He is the image of the invisible God, the firstborn of all creation. For by him all things were created, in heaven and on earth, visible and invisible, whether thrones or dominions or rulers or authorities---all things were created through him and for him. And he is before all things, and in him all things hold together. And he is the head of the body, the church. He is the beginning, the firstborn from the dead, that in everything he might be preeminent. (Colossians 1:15-18)
Jesus is the image of God, writes Paul. What can that mean for us? We have no photographs of Jesus, no portraits were drawn or painted while He lived on earth. Why could Paul have not simply said that Jesus “is the invisible God?” Is an image something less than the real? Is Jesus something less than God? Let's begin our study by looking at the original Greek word that Paul used.
“Image” is translated from the Greek word, eikon, meaning a likeness, a statue, or a profile. It could mean a representation or resemblance of any sort. Eikon was derived from a word meaning to resemble, related to a word meaning to be weak or to yield, as in the faintness of a copy.
From the Greek word, eikon, we get the English word, “icon”, meaning an image or representation, especially in a religious sense, or used in computer programs referring to a small image that represents a menu option or website.
Notice that there are two words that contributed to the development of the Greek word that is translated as image. These two root words are identical in spelling and pronunciation, but they have different meanings. One means to resemble; the other word means to be weak or yielding.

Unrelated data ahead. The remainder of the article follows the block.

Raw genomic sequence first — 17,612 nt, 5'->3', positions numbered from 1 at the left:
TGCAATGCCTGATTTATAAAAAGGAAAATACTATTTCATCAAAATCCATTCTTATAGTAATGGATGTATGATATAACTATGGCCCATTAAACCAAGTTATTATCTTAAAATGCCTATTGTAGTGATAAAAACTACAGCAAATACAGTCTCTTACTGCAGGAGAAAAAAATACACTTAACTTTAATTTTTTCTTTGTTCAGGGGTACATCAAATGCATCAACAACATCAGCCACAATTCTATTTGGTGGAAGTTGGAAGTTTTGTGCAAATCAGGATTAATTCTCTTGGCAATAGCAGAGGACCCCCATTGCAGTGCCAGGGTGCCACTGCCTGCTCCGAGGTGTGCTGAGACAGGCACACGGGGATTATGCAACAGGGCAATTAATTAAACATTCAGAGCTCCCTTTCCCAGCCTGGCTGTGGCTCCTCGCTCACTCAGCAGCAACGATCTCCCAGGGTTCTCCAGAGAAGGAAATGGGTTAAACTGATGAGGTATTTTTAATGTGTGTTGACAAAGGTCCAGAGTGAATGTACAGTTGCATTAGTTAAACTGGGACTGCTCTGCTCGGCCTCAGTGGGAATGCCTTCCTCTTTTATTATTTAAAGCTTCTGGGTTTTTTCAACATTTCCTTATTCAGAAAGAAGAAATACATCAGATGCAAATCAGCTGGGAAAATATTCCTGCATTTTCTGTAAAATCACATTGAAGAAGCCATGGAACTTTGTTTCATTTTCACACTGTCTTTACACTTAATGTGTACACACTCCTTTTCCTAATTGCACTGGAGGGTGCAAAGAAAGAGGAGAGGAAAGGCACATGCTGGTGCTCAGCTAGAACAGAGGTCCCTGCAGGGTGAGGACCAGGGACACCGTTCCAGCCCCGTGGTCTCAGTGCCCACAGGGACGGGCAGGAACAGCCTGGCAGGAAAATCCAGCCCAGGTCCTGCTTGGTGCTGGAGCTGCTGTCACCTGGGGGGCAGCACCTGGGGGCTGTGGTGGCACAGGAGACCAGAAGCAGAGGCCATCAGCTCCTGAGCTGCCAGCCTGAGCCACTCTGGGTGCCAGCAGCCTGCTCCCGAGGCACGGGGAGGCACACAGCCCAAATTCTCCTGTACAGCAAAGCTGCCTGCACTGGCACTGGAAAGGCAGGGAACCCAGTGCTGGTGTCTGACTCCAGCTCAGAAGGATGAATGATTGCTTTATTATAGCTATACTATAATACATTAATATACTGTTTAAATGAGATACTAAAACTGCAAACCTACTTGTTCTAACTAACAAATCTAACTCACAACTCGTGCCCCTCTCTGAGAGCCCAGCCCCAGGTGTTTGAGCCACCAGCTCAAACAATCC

Looking only at the definitions, we could get the idea that Jesus is a postage stamp-sized picture of God...a small, faint graphic representation of the true God. Yet the picture painted by Paul in his letter to the Colossians reveals a magnificent view of Jesus as God Himself:
A magnificent view of Jesus:>
- He created all things in heaven and on earth, visible and invisible...
- All things were created through and for him...He is before all things, and in him all things hold together...
- He is the head, the beginning, the firstborn...
- In everything he is preeminent! (Colossians 1:15-18)
How can we reconcile the meaning of image as being a copy, something less than the original, yet Jesus is in everything preeminent, the Creator and Head of all things?
Jesus used this same word to refer to the image stamped on a coin.
"Show me the coin for the tax." And they brought him a denarius. And Jesus said to them, "Whose likeness and inscription is this?" They said, "Caesar's." Then he said to them, "Therefore render to Caesar the things that are Caesar's, and to God the things that are God's." (Matthew 22:19-21)
The image on the coin represented the person who owned or controlled the economy based upon that coin. In that image Jesus saw an entire social and economic network, with Caesar at the center.